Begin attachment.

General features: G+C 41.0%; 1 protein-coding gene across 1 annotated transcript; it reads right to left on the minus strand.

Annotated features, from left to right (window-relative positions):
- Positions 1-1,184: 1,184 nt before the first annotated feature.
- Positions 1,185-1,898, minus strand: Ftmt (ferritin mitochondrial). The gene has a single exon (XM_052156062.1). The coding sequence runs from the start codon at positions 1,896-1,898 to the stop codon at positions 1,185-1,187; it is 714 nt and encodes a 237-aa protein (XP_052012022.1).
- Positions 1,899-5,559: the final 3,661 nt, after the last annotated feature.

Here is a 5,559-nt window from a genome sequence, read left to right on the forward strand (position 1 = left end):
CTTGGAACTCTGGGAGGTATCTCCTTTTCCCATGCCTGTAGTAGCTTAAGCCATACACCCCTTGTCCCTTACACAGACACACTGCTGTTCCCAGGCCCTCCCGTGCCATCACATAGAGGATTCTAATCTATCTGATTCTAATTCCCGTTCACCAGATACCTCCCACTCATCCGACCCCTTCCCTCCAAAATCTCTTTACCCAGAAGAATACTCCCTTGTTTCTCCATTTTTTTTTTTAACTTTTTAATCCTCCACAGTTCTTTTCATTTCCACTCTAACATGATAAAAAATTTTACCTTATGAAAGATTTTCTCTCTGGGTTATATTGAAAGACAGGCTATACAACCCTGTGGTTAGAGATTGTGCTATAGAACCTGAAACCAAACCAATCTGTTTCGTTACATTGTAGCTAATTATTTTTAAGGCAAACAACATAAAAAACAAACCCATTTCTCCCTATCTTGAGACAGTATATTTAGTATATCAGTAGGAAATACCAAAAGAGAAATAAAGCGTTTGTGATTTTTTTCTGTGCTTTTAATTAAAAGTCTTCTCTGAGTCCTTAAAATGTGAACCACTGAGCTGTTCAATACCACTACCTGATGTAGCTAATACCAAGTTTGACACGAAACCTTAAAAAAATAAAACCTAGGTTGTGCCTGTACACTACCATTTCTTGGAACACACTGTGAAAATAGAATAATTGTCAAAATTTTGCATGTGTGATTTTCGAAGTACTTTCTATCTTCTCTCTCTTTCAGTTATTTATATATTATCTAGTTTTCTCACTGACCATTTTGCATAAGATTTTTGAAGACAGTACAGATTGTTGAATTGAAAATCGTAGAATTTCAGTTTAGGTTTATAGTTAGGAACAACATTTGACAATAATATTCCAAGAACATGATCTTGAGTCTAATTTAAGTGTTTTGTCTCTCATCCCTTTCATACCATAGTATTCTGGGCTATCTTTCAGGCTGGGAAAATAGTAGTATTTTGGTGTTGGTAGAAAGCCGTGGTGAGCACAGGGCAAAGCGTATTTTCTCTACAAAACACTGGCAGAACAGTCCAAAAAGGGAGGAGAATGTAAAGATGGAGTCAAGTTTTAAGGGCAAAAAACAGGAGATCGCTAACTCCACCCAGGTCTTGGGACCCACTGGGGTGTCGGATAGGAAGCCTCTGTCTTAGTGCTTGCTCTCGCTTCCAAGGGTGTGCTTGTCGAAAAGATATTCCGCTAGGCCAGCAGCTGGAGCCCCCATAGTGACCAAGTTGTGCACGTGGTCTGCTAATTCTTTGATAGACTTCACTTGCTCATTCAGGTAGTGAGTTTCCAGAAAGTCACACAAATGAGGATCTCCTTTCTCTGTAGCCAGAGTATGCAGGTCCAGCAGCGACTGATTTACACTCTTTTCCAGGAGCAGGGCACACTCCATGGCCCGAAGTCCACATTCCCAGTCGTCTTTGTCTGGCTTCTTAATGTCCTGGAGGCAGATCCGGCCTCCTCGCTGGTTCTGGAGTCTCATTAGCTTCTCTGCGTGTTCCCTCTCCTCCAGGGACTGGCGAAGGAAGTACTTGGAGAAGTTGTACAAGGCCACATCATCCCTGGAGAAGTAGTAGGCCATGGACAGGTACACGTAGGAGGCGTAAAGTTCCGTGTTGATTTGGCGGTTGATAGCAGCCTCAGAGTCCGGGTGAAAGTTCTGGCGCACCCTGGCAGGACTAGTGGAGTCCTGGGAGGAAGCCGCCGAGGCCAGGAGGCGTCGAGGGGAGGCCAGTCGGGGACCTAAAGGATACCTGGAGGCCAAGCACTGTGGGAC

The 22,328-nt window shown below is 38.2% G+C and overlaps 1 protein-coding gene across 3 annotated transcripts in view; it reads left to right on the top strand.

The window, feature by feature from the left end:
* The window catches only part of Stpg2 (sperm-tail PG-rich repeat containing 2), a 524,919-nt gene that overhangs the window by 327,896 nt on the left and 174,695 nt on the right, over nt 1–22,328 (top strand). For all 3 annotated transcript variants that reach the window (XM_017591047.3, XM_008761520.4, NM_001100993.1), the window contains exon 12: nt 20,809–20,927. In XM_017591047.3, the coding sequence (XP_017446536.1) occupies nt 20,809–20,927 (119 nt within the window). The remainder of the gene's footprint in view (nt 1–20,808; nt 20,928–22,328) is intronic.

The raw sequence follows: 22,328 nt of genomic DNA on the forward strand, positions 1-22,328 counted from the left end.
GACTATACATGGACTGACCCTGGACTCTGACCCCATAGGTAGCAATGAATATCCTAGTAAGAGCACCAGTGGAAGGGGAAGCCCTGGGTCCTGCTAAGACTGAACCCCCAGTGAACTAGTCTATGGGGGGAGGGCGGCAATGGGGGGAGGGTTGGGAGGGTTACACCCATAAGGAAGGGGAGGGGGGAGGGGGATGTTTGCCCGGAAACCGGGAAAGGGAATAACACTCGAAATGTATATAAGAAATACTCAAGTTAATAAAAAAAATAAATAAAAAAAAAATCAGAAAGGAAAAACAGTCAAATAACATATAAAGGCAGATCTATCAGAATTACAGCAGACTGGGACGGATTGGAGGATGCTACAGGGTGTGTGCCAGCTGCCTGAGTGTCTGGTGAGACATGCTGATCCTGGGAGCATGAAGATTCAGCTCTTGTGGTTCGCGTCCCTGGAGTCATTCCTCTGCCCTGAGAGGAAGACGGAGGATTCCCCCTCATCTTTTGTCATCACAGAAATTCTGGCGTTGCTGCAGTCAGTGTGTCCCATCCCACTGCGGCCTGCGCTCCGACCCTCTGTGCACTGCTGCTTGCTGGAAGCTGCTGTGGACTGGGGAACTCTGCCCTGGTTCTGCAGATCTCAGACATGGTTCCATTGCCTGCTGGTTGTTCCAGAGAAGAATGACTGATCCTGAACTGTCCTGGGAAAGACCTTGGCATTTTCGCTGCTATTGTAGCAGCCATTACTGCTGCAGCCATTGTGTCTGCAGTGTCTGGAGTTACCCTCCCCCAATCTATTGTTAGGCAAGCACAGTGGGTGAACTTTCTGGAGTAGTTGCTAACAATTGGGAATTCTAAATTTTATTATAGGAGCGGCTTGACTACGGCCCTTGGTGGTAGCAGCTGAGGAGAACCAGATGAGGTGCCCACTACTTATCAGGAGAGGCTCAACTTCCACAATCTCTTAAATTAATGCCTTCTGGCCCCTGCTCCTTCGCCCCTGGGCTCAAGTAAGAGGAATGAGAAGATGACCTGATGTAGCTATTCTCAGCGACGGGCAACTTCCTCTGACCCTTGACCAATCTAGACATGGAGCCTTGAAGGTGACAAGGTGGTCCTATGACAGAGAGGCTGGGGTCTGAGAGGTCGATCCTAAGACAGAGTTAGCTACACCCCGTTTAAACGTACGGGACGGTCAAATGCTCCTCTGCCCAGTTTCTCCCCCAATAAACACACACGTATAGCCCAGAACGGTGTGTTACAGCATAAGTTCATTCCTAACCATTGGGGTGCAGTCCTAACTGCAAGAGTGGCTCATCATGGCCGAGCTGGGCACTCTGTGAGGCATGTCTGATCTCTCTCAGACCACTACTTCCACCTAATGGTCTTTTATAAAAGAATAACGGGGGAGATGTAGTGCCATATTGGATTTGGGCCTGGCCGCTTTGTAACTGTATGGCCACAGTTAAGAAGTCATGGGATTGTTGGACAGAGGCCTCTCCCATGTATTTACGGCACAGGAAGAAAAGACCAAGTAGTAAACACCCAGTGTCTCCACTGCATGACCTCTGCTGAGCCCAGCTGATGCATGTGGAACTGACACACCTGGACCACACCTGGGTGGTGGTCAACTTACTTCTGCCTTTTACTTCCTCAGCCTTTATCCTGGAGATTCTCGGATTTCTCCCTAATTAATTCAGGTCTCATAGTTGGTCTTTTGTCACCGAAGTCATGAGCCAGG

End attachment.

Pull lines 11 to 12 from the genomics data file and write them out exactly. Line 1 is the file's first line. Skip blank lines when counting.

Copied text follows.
The raw sequence follows: 22,328 nt of genomic DNA on the forward strand, positions 1-22,328 counted from the left end.
GACTATACATGGACTGACCCTGGACTCTGACCCCATAGGTAGCAATGAATATCCTAGTAAGAGCACCAGTGGAAGGGGAAGCCCTGGGTCCTGCTAAGACTGAACCCCCAGTGAACTAGTCTATGGGGGGAGGGCGGCAATGGGGGGAGGGTTGGGAGGGTTACACCCATAAGGAAGGGGAGGGGGGAGGGGGATGTTTGCCCGGAAACCGGGAAAGGGAATAACACTCGAAATGTATATAAGAAATACTCAAGTTAATAAAAAAAATAAATAAAAAAAAAATCAGAAAGGAAAAACAGTCAAATAACATATAAAGGCAGATCTATCAGAATTACAGCAGACTGGGACGGATTGGAGGATGCTACAGGGTGTGTGCCAGCTGCCTGAGTGTCTGGTGAGACATGCTGATCCTGGGAGCATGAAGATTCAGCTCTTGTGGTTCGCGTCCCTGGAGTCATTCCTCTGCCCTGAGAGGAAGACGGAGGATTCCCCCTCATCTTTTGTCATCACAGAAATTCTGGCGTTGCTGCAGTCAGTGTGTCCCATCCCACTGCGGCCTGCGCTCCGACCCTCTGTGCACTGCTGCTTGCTGGAAGCTGCTGTGGACTGGGGAACTCTGCCCTGGTTCTGCAGATCTCAGACATGGTTCCATTGCCTGCTGGTTGTTCCAGAGAAGAATGACTGATCCTGAACTGTCCTGGGAAAGACCTTGGCATTTTCGCTGCTATTGTAGCAGCCATTACTGCTGCAGCCATTGTGTCTGCAGTGTCTGGAGTTACCCTCCCCCAATCTATTGTTAGGCAAGCACAGTGGGTGAACTTTCTGGAGTAGTTGCTAACAATTGGGAATTCTAAATTTTATTATAGGAGCGGCTTGACTACGGCCCTTGGTGGTAGCAGCTGAGGAGAACCAGATGAGGTGCCCACTACTTATCAGGAGAGGCTCAACTTCCACAATCTCTTAAATTAATGCCTTCTGGCCCCTGCTCCTTCGCCCCTGGGCTCAAGTAAGAGGAATGAGAAGATGACCTGATGTAGCTATTCTCAGCGACGGGCAACTTCCTCTGACCCTTGACCAATCTAGACATGGAGCCTTGAAGGTGACAAGGTGGTCCTATGACAGAGAGGCTGGGGTCTGAGAGGTCGATCCTAAGACAGAGTTAGCTACACCCCGTTTAAACGTACGGGACGGTCAAATGCTCCTCTGCCCAGTTTCTCCCCCAATAAACACACACGTATAGCCCAGAACGGTGTGTTACAGCATAAGTTCATTCCTAACCATTGGGGTGCAGTCCTAACTGCAAGAGTGGCTCATCATGGCCGAGCTGGGCACTCTGTGAGGCATGTCTGATCTCTCTCAGACCACTACTTCCACCTAATGGTCTTTTATAAAAGAATAACGGGGGAGATGTAGTGCCATATTGGATTTGGGCCTGGCCGCTTTGTAACTGTATGGCCACAGTTAAGAAGTCATGGGATTGTTGGACAGAGGCCTCTCCCATGTATTTACGGCACAGGAAGAAAAGACCAAGTAGTAAACACCCAGTGTCTCCACTGCATGACCTCTGCTGAGCCCAGCTGATGCATGTGGAACTGACACACCTGGACCACACCTGGGTGGTGGTCAACTTACTTCTGCCTTTTACTTCCTCAGCCTTTATCCTGGAGATTCTCGGATTTCTCCCTAATTAATTCAGGTCTCATAGTTGGTCTTTTGTCACCGAAGTCATGAGCCAGG